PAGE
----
If you ask anyone to name a blues man, chances are the first name that will come to mind will be B.B. King, aka “The King of the Blues”. It’s been said of him that he “arguably did more for bringing blues to white America than any other musician”. Rolling Stone magazine named him their choice for the #3 greatest guitarist of all time. He’s amassed an incredible 13 Grammy® statues, including Best Male R&B Vocal Performance for the track “The Thrill Is Gone” all the way through to 2005’s award for Best Traditional Blues Album to 80. On May 27, 2007 he was awarded an honorary Doctor of Music from Rhode Island’s Brown University, in addition to those he received from the University of Mississippi in 2004, Yale in 1977 and Berklee School of Music in 1982. He is also a recipient of the Presidential Medal of Freedom (2006), the Polar Prize (2004), The National Medal of Arts (1990), a Grammy® Lifetime Achievement Award (1987), Kennedy Center Honors (1995), and was one of the first inductees into the Rock & Roll Hall of Fame.
He was born Riley B. King near Indianola, Mississippi on September 16, 1925. Since beginning his recording career in the 1940’s, King has released more than 50 albums. His first forays into music though, began early in his youth, when he performed on street corners. He made his way to Memphis, THE place to be for any musician of note, in 1947 to further his pursuit of a music career. It was while in Memphis that B.B. got his first big break. He appeared on Sonny Boy Williamson’s radio program on KWEM, which led to B.B. getting regular gigs at the Sixteenth Avenue Grill in West Memphis.
It was in the mid-50’s that the legend of Lucille came to be. Lucille has been the name given to B.B.’s guitars since that time. The story goes that B.B. was playing at a dance in Twist, Arkansas when a fight broke out between two men. During the course of that fight, a kerosene lamp was knocked over and set the building ablaze. Although B.B. made it out safely with the others, he realized he’d left his beloved guitar behind and risked his life to run back into the building to rescue it. He later found out the cause of the fight was a woman named Lucille. He decided then to name his guitar after the woman as a reminder “never to do a crazy thing like fight over a woman.” When Gibson began manufacturing their signature B.B. King guitars, the name Lucille was a natural choice, and has remained so ever since.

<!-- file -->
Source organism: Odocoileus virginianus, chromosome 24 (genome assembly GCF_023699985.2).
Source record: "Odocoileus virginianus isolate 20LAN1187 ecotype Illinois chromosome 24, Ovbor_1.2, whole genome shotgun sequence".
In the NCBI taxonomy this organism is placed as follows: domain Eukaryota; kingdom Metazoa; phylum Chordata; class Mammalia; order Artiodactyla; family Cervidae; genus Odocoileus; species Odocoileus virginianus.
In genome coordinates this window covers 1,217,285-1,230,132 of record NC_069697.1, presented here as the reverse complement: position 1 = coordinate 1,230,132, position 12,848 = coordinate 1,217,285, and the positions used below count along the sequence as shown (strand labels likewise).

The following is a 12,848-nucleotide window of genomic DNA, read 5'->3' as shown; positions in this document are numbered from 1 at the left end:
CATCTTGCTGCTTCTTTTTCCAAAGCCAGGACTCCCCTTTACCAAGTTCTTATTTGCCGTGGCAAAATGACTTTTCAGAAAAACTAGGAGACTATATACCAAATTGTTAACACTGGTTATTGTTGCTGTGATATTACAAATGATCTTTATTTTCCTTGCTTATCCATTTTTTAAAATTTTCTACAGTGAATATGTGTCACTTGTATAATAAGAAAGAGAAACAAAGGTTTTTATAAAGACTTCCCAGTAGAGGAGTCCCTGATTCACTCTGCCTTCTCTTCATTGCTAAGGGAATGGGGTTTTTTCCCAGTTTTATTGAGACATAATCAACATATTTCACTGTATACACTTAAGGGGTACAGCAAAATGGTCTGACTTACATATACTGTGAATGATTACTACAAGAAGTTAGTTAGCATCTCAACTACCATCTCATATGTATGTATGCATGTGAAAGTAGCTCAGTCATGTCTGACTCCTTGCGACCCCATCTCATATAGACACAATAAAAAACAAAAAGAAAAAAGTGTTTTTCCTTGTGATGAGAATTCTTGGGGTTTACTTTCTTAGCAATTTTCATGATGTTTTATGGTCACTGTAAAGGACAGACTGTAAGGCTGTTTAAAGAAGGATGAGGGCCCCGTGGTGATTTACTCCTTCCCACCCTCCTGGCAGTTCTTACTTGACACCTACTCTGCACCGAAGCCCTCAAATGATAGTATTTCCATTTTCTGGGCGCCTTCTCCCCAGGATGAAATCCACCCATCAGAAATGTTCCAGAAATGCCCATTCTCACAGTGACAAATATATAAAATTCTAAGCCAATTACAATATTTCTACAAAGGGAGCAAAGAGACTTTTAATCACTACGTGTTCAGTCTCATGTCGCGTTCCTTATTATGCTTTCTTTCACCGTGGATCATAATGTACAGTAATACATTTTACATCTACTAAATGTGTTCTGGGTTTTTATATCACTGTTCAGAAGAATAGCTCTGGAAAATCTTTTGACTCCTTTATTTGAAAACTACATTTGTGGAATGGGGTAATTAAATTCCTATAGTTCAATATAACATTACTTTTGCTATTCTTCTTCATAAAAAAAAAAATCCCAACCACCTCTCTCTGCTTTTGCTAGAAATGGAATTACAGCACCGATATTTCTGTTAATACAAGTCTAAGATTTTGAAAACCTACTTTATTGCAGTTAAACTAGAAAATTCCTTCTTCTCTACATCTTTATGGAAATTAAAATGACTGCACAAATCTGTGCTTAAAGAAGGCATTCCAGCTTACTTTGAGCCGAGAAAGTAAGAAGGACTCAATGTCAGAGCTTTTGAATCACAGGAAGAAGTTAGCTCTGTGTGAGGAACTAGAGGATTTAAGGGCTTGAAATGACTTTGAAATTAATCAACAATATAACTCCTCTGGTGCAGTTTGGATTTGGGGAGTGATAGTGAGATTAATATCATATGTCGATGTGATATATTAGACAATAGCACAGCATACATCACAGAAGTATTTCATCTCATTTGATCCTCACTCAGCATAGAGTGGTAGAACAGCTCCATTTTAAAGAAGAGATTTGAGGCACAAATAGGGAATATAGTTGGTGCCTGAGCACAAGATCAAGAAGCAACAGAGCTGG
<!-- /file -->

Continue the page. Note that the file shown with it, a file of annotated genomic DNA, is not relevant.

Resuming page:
Throughout his career, B.B.’s distinctive Mississippi Delta style has influenced some of the most well-known guitarists in modern music. Names such as Eric Clapton, Jeff Beck, George Harrison, Jimi Hendrix, Buddy Guy, Stevie Ray Vaughan, U2, The Rolling Stones, and Robert Cray count him as an influence. Although he’s now 88 years old, King still tours and performs as regularly as he always has. As a matter of fact, between June and September, 2007, King had an astonishing 42 dates scheduled. In 2005, B.B. put out the album 80, in celebration of his 80th birthday. It was on this duets album that Mark appeared, playing guitar on the track “All Over Again”.